“Medical students and trainees enter medicine thinking that medicine is an exact science,” Shaw said. “There are the signs and symptoms of a condition, and this is the treatment, and this is what the evidence is, and all you have to do is learn that. [But] a large percentage of this endeavor is dealing with uncertainty. You’re in deep trouble if you’re unprepared to handle that.”

In 2012 Shaw worked with Pollack and Lechich to expand the internship to a volunteer program that ran year-round, and last year, another volunteer and pre-med student, Tess Cersonsky, advocated to turn the program into a credit-earning course. After pitching the class to various programs at Columbia, she and Pollack found a home for it in the American studies department. At the moment, it does not count as pre-med credit; the students have to take it as a non-technical elective. Eventually, Cersonsky and others would like to see it part of the pre-med curriculum.

The initiative is in keeping with a cultural shift that has begun to open up more space to talk about dying. But medical training, as well as the practice of medicine, has been slower to adapt.

Atul Gawande, in his book “Being Mortal,” reveals how dramatically death has changed in the midst of technical advancements that keep people alive. Most of us now die hooked up to machines, he says, and doctors resort to more aggressive treatment options instead of facing reality.

But sometimes there is no cure. At a certain point in everyone’s life, medicine will reach its limit. How are we preparing our doctors to care for us in those moments?

“I don’t think we teach them in med school ‘do not feel, do not have emotions,’” said Dr. Danielle Ofri, a physician at Bellevue Hospital and associate professor of medicine at New York University. “We just don’t talk about it. And it gets pushed to the side.”

She worries that alongside heavy workloads, such emotional strain is contributing to the high depression and suicide rates among medical students.

Some hospitals are doing more to encourage emotional reflection. Harborview Medical Center in Seattle began a program called Death Rounds in 2000. The medical staff gathers each week to discuss patient deaths. Doctors are encouraged to share their remembrances of patients who’ve died, and how they felt about their deaths. The ICU was the first department to do so, and since then the neurology and surgical units have begun Death Rounds as well.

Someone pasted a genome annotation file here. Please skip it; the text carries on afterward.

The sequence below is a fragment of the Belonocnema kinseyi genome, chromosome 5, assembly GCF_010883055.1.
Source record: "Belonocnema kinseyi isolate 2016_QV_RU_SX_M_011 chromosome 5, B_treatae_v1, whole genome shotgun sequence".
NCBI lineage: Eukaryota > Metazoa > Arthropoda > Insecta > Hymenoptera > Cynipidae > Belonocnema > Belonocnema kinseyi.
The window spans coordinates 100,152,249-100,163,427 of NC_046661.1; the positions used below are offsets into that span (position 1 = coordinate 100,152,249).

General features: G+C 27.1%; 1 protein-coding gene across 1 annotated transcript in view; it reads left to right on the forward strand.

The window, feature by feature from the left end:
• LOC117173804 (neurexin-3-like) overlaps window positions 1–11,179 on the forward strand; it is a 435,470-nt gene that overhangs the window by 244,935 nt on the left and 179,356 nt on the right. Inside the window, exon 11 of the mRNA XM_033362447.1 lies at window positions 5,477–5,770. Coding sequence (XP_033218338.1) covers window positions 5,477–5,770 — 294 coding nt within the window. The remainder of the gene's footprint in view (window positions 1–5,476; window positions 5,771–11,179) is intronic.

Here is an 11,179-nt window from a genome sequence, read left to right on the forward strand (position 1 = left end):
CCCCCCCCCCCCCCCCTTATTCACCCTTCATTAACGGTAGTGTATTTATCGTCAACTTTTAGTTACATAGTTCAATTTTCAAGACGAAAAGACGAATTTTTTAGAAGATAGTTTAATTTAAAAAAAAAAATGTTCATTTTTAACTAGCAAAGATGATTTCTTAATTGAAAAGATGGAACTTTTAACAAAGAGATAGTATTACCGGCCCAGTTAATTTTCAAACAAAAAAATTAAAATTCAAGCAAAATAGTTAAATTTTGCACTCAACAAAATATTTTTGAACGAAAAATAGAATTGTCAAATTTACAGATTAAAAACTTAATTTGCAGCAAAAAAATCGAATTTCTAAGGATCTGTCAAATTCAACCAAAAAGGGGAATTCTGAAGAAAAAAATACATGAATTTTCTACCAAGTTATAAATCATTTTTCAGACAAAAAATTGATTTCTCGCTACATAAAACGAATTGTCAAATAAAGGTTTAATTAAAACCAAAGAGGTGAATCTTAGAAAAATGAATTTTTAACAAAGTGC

“We’re talking about death,” said Dr. Sandeep Khot, a neurologist at Harborview. “If you’re involved in this field, if you’re involved in medicine, this is going to happen — and this is part of caring for patients who are going to die.”

 

Palliatiave Care training
Sophie McAllister looks with Angela Declemente at a card from Declemente’s niece, Jamie.

 

When McAllister walks into Angela Declemente’s room, she finds her surrounded by family photos.

McAllister discovered the photos several months ago, shoved away in a drawer, and they now go through them often. McAllister points out Jamie, Declemente’s favorite niece. Declemente, a small, frail woman with white hair, yells Jamie’s name in delight each time McAllister points her out.

When McAllister first met Declemente, she wasn’t sure how much of “her” was still there. Declemente suffers from dementia. McAllister would talk to her, and she often didn’t respond, or she repeated phrases that didn’t make much sense.